4. Keep a low profile. Remember that there the leaked information is comprised of millions of individuals, and you are only one of them. Since the information is mostly searchable by name, it may be the more popular and known one’s to be first targeted by criminals or what-nots. Remember BIR? It was the people who show up on the news (no matter how un-connected to taxes) who get their income tax closely reviewed and scrutinized. I would think it may be the same for this massive data leak. If you’re relatively unknown and do not seem to have a lot to offer, hopefully you’ll just go unnoticed.
  5. Use an alias online. Or at the very least, do not display your full legal name (with your middle and last names) on your social media and other online accounts. It may give you one thin layer of protection since the leaked information has your full name.

What else? I really don’t know, I’m not a data security expert. These are just some ways I can think about on how to protect myself, and how you can protect yourself in the midst of this massive mess that is the Comelec data breach.

What a difference a curlash makes. ;)

I was putting on my “weekend makeup” one time, and just noticed how different my eyes looked when one already had lashes curled, and the other one was au naturelle. Thanks to genetics, I have long but naturally straight lashes, and although I have no need to have lash extensions applied, I do have to curl my lashes every day. Believe me, it does wonders.

My personal makeup skills is something that I have gradually learned over time. Thanks to the natural flair of the women in my family for beauty, I have role models to look up to. And as I learned from my beloved grandmother – never leave the house without any makeup – and I live by that rule. But that does not mean I always look made-up all the time. There is an art to always just having enough makeup on.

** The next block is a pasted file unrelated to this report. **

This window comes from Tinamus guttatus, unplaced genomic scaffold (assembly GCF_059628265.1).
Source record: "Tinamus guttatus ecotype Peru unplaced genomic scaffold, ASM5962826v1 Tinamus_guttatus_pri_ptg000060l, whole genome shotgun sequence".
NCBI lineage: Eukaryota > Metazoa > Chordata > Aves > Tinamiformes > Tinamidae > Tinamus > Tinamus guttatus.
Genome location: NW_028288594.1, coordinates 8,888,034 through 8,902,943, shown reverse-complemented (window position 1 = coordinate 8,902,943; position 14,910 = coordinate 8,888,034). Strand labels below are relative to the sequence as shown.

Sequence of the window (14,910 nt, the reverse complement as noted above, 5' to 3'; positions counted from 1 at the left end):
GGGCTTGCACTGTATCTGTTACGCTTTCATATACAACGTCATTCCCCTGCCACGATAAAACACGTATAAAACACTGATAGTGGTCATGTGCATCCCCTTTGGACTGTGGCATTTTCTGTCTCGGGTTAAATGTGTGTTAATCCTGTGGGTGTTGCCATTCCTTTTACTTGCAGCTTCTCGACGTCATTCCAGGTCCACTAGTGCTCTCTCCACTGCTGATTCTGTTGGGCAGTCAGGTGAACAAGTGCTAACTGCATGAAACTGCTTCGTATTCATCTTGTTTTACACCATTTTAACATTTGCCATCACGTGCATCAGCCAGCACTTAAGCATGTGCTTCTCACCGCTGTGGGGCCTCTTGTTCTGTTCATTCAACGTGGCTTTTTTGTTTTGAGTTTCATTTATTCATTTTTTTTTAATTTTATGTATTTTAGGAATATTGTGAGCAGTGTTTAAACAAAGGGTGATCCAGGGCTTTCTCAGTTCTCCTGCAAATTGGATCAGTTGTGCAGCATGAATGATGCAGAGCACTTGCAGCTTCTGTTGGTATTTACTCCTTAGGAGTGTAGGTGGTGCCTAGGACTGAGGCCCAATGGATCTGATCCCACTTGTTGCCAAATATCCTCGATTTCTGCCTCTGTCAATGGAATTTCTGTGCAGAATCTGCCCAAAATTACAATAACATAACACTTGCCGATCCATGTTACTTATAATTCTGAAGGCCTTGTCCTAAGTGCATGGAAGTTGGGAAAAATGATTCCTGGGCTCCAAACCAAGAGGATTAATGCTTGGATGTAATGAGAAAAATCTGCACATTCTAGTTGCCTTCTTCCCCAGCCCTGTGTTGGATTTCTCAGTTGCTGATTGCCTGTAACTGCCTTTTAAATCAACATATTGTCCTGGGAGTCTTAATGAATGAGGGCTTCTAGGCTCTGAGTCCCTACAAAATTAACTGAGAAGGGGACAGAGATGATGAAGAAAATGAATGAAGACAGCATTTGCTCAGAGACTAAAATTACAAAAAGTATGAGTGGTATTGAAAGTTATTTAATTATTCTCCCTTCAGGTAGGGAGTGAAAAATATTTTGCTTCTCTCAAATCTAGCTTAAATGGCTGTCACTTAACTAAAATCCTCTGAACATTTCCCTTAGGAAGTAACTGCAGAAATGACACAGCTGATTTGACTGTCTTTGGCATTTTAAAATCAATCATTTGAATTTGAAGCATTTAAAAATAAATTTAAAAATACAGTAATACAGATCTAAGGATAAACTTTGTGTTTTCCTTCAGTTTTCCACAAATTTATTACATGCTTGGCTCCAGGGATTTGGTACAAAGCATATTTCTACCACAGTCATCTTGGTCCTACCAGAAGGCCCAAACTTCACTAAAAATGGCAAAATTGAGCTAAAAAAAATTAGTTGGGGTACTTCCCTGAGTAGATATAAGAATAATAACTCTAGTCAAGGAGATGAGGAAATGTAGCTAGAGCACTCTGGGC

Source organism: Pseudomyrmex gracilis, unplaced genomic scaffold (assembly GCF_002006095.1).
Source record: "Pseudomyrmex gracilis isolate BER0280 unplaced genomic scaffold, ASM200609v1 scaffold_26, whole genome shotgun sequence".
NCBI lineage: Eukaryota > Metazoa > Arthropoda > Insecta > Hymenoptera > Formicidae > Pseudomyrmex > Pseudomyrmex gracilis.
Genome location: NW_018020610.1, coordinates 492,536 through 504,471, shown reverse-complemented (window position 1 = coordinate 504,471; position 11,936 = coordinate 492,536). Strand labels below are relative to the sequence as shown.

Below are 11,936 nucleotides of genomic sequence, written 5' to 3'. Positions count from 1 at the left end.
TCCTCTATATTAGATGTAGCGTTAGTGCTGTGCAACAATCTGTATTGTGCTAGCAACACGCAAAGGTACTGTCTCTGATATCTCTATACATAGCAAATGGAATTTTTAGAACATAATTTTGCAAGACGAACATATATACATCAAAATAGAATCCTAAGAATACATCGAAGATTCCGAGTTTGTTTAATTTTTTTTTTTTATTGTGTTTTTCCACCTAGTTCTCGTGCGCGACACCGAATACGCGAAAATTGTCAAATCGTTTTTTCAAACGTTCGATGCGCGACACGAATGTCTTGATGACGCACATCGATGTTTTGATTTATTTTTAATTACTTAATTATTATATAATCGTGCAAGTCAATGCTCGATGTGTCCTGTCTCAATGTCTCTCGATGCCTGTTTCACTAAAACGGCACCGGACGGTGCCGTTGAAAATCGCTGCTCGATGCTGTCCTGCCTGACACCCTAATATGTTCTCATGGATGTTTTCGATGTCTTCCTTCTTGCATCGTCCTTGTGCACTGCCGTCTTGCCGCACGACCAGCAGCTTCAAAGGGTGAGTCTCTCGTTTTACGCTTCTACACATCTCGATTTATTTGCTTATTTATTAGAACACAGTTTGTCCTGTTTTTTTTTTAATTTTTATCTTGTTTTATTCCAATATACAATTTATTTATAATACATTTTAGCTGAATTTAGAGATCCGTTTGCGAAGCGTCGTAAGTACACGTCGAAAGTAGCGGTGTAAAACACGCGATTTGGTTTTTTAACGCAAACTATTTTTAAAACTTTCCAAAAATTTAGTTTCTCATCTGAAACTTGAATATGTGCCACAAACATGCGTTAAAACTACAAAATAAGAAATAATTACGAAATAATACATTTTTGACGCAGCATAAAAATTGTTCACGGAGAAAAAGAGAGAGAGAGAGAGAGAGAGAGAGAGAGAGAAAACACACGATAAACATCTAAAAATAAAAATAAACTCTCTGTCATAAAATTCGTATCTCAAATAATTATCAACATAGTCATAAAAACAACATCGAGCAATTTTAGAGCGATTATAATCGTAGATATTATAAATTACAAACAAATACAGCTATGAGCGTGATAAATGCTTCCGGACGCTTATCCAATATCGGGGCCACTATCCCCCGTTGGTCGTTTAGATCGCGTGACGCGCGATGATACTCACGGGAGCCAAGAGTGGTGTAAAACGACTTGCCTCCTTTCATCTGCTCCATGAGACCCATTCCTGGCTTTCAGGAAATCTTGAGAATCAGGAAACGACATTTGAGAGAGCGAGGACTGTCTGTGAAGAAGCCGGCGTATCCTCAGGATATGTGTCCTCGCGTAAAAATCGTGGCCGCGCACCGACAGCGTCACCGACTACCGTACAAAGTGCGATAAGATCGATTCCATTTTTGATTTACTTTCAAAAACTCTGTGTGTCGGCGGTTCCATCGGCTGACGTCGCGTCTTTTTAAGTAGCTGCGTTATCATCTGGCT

I learned the basics of makeup from watching my mom put her makeup on every day before going to work since I was young. I got beauty tips from my aunt all the time. My grandmother always had makeup on regardless if she has to leave the house or not. The more detailed parts of putting on makeup I learned from some talented friends – how to put on eyeliner, how to draw eyebrows perfectly, how to contour, etc. etc.

When it comes to the most basic makeup, which I refer to asĀ “weekend makeup”, there are just a few essential things needed:

  • moisturizer (always)
  • BB cream (or a very light coverage foundation)
  • face powder (applied using a big brush instead of the puff)
  • blush
  • lip balm
  • and curled-up lashes

I would also throw in a very thin eyeliner for my top lid (none for the bottom), draw my eyebrows using a brush and some eyebrow powder, and a thin coat of mascara just to hold the curled lashes in shape, but you can skip these if you want to. This is what I do on relaxed weekends and casual trips. This is what I have on when I seem to have barely anything on.

I do full makeup on weekdays when I go to work, and that involves a whole lot of other stuff than the ones I listed above. I also do it differently for special events, and usually I use pictures from magazines as a guide when I need to put on makeup for special occasions.

It’s good to be beautiful always. You’ll never know who you’ll encounter anytime, and it’s good to look good always.

Hello NSW drivers license ;)

This is actually as exciting and notable as getting my first job here in Sydney. I’ve been driving for over a decade in the Philippines, but as a new permanent resident here in Australia, I had to convert my Philippine drivers license to a local one. Now I’ve already gotten my full car license issued by NSW. Feels like I’m as good as a real local now.

It’s not easy though. Takes a lot of effort, but it’s doable. The advice I got from other people as well as researching ahead really helped too. I’m sharing the most important tips that helped me get my license here:

Tip #1
You can drive here with the regular full (non-pro) license from the Philippines, and there is no need to convert it to an “international” license. If you’re on a temporary visa, there is no need to convert it to an Australian drivers license as long as its still valid. But for permanent residents, you are only allowed to use it for three months from the day you arrive (or the day you are granted a permanent resident visa if you’re already here). Afterwards, you need to have an Australian drivers license to drive.